For this week’s fabric design contest Spoonflower partnered with the Nasher Museum of Art at Duke University with the theme of designing a textile that would look at home in a Matisse painting. They included these examples as inspiration.
I’ve always like Matisse’s cutouts and thought I’d try something in that style. This web site about Matisse has a great overview of his cutouts, and this is what the National Gallery of Art says about the cutouts:
During the last fifteen years of his life, Henri Matisse developed his final artistic triumph by “cutting into color.” The drama, scale, and innovation of Matisse’s rare and fragile papiers coupes (paper cutouts) remain without precedent or parallel. His technique involved the freehand cutting of colored papers into beautiful shapes, which he then pinned loosely to the white studio walls, later adjusting, recutting, combining, and recombining them to his satisfaction. The result created an environment that transcended the boundaries of conventional painting, drawing, and sculpture.
The fabric design contest specified using these four colors along with white. These colors aren’t ones I’d normally pick, but the more I looked at examples of Matisse’s paintings, the more these colors appeared. Some examples are: La Moulade, View of Collioure, Seated Riffian, and The Black Fern.
I started my design by drawing various leaves in the style of Matisse’s cutouts. (I did all the work for my designs using Adobe Illustrator).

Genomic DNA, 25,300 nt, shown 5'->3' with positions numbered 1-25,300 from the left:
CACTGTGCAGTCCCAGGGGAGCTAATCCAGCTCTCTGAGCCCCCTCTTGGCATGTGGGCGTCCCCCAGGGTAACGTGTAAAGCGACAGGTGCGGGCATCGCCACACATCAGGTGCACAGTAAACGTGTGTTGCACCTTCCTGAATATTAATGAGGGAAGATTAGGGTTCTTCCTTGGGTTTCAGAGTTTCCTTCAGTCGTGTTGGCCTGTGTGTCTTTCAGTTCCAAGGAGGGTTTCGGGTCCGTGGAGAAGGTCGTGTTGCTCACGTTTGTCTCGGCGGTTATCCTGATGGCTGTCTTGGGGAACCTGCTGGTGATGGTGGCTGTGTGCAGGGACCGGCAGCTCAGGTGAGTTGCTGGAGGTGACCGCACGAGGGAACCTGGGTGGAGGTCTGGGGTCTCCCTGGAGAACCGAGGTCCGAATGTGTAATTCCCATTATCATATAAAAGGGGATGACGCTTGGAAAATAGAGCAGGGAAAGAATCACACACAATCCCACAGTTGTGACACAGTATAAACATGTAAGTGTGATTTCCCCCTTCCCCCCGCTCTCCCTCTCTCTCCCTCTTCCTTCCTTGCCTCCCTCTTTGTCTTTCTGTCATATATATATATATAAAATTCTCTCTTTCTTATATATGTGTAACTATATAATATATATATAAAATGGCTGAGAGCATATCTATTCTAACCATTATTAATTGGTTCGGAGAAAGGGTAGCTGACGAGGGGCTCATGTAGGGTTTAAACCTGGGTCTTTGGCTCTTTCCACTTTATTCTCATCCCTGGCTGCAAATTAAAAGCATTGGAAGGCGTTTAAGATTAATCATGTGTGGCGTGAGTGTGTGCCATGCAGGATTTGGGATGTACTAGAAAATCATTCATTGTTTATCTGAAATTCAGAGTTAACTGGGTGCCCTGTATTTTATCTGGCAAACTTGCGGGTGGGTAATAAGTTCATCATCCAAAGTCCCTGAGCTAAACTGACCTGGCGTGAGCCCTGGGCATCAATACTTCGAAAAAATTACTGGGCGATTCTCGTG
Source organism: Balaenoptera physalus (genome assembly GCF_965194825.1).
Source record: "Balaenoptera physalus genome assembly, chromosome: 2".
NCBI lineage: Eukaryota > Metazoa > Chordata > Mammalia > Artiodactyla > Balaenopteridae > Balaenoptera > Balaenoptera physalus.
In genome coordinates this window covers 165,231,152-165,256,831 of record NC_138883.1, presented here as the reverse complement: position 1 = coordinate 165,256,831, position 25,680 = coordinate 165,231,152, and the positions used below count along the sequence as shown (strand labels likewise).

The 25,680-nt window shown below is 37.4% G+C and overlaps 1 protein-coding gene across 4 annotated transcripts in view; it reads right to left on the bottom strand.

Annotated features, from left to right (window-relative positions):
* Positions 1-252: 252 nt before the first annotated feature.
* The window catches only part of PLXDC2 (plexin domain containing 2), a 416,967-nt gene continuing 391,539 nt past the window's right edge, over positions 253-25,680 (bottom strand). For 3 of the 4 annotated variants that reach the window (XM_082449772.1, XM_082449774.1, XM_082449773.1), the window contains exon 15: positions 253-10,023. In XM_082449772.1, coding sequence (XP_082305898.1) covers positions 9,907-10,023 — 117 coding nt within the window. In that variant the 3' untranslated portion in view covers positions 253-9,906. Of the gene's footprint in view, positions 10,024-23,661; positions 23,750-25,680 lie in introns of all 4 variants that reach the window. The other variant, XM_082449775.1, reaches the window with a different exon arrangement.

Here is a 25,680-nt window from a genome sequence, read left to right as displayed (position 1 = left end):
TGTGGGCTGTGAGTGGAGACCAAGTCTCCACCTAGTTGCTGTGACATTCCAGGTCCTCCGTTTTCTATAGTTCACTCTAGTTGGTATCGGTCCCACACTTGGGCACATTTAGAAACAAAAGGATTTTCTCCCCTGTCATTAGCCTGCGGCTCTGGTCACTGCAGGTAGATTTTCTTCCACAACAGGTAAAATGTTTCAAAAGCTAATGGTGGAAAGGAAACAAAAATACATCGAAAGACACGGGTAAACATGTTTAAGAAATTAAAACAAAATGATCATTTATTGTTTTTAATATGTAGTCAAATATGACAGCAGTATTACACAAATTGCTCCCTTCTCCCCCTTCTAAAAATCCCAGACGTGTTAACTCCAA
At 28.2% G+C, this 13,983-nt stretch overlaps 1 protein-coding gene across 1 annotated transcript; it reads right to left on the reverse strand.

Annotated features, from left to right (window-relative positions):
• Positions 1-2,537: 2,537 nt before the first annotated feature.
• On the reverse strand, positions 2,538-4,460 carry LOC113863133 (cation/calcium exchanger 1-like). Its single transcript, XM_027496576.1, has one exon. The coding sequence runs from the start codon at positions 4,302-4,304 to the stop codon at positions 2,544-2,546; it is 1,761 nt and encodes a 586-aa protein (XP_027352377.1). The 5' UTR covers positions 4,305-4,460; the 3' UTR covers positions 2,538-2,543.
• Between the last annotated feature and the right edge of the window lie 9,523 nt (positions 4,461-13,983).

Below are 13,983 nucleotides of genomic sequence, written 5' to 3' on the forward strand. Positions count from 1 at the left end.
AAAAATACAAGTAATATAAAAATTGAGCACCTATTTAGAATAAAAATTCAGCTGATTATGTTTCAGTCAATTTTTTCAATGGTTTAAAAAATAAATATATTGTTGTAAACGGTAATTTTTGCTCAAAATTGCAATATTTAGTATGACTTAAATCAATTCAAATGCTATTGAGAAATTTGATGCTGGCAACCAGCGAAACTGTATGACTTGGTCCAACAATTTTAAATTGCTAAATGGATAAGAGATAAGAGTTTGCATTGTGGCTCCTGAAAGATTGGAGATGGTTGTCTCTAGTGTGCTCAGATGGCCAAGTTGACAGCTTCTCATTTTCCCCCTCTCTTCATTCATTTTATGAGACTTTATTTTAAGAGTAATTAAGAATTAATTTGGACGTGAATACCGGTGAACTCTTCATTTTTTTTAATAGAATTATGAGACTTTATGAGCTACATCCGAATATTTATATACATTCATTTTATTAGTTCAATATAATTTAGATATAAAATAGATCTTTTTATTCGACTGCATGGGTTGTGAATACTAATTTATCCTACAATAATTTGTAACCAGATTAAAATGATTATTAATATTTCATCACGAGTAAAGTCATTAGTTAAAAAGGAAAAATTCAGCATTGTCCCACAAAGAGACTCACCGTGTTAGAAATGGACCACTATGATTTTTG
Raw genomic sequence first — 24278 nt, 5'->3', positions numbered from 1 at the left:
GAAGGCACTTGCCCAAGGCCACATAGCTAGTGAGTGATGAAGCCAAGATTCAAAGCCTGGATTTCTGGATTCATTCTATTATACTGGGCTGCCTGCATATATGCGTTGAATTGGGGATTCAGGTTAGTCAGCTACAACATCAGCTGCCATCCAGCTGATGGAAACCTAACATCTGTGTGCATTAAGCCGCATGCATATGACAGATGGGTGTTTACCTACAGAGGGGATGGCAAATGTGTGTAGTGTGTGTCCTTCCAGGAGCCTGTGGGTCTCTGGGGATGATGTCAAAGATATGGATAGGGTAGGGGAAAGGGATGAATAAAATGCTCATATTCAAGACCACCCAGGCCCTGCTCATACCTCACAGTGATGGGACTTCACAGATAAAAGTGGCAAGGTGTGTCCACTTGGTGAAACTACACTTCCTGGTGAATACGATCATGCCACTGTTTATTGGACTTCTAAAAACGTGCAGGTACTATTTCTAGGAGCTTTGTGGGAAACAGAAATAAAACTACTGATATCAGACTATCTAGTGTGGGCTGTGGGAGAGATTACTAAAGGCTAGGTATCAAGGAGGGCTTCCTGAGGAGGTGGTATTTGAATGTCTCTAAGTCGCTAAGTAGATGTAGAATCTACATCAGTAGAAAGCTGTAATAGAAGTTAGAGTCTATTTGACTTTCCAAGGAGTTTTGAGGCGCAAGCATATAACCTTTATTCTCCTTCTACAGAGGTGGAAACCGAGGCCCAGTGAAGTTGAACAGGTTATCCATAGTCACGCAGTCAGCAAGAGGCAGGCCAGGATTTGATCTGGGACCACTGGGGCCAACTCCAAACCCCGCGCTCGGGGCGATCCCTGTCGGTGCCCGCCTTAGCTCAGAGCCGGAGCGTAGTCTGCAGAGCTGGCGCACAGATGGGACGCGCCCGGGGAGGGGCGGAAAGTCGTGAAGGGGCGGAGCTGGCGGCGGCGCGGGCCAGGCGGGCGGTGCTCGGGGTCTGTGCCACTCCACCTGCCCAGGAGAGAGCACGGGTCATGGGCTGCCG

I also created a checked background — another recurring theme in Matisse’s paintings. I put the leaves and the background together for this design.
I wasn’t happy with it — too heavy, too dark, too something.
I started again, and drew a number of figures dancing.
I decided to try blocks of color for the background, much like the negative space of the cutouts. Rather than put each figure into one block of color, I put them across different colors, hoping this would add to the movement of the design.
I tried one last option — adding a fine white grid to the background.
In the end, I preferred it without the white grid. Here’s the final design Dancing Matisse.
You can see my design in my Spoonflower shop, and all the contest entries here.
Cutting into color reminds me of the sculptor’s direct carving.
— Henri Matisse
My curves are not crazy.
— Henri Matisse
There are always flowers for those who want to see them.
— Henri Matisse
Hi there this is somewhat of off topic but I was wondering if blogs use WYSIWYG editors or if you have to manually code with HTML. I’m starting a blog soon but have no coding experience so I wanted to get advice from someone with experience. Any help would be enormously appreciated
Thanks for your interest in my blog. I use wordpress.com for my blog, and they provide a free hosting service. Using WordPress.com is very much WYSIWYG, though you can get into the HTML if you want. I pay for an upgrade (around $20/year) that allows me to customize some of the formatting. But, pretty much all my blog posts I do just with the WYSIWYG.
Hope this helps. Jean